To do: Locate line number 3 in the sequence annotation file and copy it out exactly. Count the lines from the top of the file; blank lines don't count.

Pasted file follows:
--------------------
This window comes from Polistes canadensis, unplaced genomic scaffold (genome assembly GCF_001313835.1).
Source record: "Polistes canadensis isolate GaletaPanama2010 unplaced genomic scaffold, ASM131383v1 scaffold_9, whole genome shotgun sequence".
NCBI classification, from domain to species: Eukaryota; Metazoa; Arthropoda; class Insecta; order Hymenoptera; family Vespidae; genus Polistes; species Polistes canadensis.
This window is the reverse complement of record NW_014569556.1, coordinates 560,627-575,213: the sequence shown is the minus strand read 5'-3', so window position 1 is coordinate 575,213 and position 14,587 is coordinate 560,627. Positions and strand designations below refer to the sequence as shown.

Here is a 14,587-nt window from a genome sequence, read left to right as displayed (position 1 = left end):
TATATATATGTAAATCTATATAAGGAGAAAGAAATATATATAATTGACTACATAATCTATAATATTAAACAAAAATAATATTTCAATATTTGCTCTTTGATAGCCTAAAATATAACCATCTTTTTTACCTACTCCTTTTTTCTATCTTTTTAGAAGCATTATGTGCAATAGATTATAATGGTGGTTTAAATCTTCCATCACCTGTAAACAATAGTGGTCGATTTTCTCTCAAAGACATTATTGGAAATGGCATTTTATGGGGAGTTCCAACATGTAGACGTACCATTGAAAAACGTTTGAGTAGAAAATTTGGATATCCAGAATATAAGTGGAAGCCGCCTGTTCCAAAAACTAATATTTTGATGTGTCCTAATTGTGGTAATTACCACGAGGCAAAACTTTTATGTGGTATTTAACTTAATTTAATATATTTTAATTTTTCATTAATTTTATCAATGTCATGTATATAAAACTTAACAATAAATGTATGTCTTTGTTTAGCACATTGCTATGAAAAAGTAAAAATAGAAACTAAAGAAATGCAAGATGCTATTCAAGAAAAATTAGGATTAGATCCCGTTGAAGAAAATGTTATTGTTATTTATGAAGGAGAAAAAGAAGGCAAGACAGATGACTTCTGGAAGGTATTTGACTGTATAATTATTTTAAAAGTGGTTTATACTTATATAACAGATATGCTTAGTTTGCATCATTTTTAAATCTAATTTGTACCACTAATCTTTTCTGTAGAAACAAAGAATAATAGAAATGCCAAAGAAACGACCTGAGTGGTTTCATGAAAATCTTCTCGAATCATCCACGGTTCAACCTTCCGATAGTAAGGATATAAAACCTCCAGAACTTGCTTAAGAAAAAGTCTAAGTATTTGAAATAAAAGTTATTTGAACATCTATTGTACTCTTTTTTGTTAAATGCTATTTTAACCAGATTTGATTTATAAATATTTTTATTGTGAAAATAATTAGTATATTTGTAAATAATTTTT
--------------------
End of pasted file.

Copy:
NCBI classification, from domain to species: Eukaryota; Metazoa; Arthropoda; class Insecta; order Hymenoptera; family Vespidae; genus Polistes; species Polistes canadensis.